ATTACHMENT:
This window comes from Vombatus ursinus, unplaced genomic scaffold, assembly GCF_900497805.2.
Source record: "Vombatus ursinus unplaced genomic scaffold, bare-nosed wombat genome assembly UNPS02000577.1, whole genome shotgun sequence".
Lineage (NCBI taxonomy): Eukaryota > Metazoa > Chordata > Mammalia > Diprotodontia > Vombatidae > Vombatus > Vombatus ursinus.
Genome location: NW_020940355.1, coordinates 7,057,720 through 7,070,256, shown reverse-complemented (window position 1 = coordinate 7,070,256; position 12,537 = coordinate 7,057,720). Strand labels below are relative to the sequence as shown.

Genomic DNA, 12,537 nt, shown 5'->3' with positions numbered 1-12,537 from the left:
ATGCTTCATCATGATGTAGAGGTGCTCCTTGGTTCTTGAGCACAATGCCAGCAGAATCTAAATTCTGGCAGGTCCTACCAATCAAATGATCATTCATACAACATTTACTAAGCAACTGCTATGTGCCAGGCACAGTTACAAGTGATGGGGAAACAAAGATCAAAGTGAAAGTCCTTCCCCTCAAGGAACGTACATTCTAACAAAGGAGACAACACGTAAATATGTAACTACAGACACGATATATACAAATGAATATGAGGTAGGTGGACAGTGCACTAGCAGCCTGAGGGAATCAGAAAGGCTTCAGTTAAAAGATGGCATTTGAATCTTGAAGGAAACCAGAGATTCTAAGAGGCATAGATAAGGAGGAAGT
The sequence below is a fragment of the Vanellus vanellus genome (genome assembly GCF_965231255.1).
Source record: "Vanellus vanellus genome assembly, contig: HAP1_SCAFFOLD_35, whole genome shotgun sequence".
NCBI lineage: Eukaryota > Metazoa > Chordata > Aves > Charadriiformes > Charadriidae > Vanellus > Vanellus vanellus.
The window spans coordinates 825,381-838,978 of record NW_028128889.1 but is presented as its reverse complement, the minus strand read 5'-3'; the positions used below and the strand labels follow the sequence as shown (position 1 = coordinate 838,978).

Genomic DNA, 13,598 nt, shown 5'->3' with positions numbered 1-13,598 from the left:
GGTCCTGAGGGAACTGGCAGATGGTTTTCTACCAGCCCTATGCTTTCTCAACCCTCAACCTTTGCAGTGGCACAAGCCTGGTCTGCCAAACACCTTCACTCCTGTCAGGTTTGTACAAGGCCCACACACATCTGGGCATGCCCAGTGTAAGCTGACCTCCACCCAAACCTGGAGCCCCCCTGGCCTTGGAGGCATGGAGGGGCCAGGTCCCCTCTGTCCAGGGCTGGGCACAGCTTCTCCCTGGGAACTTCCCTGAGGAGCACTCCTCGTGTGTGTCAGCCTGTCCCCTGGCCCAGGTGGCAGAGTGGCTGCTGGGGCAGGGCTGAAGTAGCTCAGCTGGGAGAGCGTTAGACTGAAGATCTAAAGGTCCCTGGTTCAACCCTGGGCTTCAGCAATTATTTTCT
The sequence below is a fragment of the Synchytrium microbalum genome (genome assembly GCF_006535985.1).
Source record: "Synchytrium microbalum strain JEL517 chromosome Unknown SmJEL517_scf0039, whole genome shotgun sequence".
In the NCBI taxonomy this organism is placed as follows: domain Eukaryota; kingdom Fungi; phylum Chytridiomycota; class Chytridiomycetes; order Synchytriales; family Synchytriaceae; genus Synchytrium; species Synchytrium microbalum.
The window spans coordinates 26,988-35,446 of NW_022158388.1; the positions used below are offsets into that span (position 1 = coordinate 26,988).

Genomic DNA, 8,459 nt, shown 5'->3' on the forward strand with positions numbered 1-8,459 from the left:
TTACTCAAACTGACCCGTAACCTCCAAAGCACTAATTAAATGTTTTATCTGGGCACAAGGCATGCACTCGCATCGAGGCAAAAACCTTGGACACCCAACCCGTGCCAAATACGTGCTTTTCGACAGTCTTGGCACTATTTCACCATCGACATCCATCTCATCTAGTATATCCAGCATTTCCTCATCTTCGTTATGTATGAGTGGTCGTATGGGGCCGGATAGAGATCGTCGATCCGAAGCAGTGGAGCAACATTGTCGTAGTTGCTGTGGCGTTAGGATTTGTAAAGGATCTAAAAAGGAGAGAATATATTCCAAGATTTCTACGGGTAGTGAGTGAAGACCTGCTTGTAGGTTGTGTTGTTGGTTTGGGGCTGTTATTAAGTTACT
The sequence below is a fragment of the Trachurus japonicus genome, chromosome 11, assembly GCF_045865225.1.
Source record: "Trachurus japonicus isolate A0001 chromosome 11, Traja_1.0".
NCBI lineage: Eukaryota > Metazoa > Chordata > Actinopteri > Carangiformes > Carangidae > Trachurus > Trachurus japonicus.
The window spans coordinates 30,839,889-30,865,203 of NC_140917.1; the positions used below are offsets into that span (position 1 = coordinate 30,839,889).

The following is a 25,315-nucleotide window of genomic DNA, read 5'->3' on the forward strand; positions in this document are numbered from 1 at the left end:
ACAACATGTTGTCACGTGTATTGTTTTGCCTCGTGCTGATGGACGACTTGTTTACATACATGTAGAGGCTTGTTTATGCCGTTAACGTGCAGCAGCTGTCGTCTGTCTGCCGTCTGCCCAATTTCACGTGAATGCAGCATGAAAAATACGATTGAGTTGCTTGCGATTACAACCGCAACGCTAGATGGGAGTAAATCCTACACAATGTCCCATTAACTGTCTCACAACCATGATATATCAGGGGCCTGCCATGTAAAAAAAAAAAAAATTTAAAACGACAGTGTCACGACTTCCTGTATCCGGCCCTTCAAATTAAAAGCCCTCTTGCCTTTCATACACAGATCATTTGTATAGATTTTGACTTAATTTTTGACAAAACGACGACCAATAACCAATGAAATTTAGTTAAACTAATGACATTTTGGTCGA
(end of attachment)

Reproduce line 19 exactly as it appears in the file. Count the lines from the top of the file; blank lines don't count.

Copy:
The sequence below is a fragment of the Trachurus japonicus genome, chromosome 11, assembly GCF_045865225.1.